Time to cue common sense once again! Before going on your trip, you must research. Read, look at photos, check GoogleMaps if you must! GoogleMaps and also Google itself automatically become my bestfriends prior to and during any trip. If I want to go somewhere in particular, I check how far it is from where I’ll be staying and how I can get there. I take tons of screenshots from GoogleMaps as well and copy it onto my iPad; incase I get lost, I can find my way back. In Barcelona, I walked the streets of Las Ramblas on my own and got lost in the side streets, with my alertness still in tact.I paid close attention to the buildings I was passing and made sure that there were at least a number of (unthreatening) people in every area I was headed. I even took photos of the streets I was passing incase I got confused, I’d just have to look through the photos in my camera.
Also, getting lost can sometimes be the best way to see the city, just like when 2 of my tourmates and I got lost in Prague. (Full story here). Then again, I was with two other tour-mates; but ultimately, when you travel alone – specially in Europe – you’re bound to meet a fellow solo traveller who you can eventually sight-see with – may it be on a tour or the hostel/hotel you’re staying in, or even in a pub. Another tip, get a map and know where the place you’re staying in is on the map! Make sure you know how to read maps though. It could be a far greater tool than you could ever imagine.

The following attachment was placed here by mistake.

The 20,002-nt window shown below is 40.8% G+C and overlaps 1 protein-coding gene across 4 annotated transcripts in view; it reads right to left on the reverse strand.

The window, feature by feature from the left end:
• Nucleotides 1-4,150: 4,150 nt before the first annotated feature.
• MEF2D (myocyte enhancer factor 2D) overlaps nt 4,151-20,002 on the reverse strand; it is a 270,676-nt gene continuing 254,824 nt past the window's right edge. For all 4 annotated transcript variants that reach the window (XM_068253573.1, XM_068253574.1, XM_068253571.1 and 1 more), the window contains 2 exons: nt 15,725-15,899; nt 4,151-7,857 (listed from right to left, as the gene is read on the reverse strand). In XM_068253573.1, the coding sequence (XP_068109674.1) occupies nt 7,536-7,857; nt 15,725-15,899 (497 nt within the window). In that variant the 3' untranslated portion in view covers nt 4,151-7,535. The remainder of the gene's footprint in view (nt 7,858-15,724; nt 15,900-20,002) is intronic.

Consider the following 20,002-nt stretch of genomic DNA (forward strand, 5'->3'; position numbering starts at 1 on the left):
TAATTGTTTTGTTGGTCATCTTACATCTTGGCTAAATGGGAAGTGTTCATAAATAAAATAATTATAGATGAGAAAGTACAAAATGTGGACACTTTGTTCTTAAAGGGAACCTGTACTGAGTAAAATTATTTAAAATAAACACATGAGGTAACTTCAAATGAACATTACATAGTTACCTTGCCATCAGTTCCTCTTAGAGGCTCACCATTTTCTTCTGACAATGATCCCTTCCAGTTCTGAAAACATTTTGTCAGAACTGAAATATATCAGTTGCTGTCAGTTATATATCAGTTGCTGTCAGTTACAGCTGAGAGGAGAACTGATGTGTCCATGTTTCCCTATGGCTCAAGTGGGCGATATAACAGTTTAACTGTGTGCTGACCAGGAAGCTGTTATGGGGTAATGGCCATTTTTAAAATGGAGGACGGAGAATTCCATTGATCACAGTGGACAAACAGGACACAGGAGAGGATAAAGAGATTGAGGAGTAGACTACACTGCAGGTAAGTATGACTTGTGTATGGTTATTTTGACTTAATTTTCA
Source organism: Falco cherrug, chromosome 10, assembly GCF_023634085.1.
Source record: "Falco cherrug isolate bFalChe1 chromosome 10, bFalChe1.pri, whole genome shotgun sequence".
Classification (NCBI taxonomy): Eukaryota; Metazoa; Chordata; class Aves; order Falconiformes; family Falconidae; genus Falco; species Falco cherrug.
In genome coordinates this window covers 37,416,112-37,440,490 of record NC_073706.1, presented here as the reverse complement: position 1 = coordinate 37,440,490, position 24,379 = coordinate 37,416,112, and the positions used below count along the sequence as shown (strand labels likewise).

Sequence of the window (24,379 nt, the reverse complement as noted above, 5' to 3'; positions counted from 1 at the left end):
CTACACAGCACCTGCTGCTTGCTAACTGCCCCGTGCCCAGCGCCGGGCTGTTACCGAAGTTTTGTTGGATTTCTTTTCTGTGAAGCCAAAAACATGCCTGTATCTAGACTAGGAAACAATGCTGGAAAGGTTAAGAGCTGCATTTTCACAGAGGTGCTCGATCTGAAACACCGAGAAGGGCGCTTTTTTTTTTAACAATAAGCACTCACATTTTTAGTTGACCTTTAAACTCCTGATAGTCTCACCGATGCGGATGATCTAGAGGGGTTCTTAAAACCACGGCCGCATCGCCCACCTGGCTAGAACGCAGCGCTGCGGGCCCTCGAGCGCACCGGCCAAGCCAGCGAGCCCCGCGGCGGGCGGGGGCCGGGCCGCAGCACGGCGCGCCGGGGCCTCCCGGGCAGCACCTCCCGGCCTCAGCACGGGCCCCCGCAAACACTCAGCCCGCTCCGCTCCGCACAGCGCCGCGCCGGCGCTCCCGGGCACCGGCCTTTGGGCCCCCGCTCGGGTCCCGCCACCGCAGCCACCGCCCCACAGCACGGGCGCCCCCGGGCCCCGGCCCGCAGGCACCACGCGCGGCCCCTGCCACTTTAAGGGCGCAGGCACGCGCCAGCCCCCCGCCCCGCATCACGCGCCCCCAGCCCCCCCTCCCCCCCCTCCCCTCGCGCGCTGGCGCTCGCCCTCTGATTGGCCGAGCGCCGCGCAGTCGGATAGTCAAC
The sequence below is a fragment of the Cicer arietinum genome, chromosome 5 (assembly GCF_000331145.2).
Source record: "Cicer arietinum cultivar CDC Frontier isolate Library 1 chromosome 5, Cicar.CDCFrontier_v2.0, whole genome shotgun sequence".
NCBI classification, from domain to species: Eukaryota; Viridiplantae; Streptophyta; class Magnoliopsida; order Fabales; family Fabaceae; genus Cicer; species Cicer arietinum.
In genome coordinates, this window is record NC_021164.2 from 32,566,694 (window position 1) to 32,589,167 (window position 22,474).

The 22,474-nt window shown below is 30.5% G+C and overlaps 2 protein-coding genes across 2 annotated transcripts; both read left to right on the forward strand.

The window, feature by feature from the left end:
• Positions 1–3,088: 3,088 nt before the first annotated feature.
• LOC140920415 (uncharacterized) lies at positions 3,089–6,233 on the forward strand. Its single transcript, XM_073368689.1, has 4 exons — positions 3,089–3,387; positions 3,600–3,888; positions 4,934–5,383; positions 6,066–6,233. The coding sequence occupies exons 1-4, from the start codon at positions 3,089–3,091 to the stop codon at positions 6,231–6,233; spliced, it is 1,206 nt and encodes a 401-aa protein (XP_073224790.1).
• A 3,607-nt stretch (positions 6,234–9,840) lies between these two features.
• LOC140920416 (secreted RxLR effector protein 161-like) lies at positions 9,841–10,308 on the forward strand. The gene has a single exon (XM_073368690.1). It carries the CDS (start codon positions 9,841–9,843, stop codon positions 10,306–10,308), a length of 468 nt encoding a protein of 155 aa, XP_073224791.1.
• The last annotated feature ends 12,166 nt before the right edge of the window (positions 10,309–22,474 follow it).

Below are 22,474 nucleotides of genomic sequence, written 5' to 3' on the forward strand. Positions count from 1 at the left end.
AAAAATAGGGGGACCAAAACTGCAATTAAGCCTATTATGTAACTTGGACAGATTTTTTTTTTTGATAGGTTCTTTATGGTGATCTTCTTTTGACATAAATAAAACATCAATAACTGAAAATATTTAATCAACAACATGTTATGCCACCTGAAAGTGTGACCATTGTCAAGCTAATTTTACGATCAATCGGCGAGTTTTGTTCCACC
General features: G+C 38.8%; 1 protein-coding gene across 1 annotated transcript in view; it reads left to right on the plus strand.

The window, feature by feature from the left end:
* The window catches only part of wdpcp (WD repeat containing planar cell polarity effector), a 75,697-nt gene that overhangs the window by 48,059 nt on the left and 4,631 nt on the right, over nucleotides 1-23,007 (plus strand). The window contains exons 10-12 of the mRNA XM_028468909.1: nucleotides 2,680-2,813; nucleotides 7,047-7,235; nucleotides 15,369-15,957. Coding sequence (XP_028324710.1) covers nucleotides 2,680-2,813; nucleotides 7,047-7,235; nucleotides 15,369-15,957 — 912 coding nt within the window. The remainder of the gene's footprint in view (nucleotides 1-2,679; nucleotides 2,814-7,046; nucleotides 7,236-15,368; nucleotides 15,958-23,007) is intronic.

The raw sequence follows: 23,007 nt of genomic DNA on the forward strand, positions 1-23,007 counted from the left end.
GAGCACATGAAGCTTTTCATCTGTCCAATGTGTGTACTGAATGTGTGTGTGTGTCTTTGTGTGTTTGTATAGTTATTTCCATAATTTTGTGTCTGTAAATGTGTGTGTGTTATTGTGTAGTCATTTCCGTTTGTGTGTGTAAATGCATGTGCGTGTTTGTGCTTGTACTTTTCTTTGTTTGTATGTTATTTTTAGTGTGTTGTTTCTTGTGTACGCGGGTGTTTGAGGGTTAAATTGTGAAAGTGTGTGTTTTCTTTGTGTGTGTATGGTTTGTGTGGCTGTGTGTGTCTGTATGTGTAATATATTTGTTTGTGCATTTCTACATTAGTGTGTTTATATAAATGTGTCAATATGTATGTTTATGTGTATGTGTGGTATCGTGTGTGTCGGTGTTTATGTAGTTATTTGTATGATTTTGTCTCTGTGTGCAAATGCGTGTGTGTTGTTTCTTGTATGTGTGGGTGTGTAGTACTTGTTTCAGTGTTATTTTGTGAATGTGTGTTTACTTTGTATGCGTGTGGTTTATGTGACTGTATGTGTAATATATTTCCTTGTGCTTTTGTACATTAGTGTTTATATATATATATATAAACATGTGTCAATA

4) I shouldn’t talk to strangers.
One thing I realized when I was travelling alone is that I really am no longer a child. Growing up, I’m sure pretty much all the kids were warned by their parents not to talk to strangers. Well, folks, we aren’t kids anymore (unless there are 8-year-olds reading this blog, then that’s a different story, haha). Just be aware, very aware. In Rome, I spoke to a Filipina who ended up helping my tour-mates and I find which train stop we’re supposed to get off at. In Barcelona, I ended up having lunch with a Filipino family, who paid for my meal.In Barcelona then again (this was my real solo trip, which is why most of my stories are cited from this trip), I talked to a Spanish taxi driver who ended up telling me stories in fluent Spanish, that I didn’t really understand… Haha! And sometimes, talking to these strangers (as creepy as this word sounds) can eventually end up in long-lasting friendships!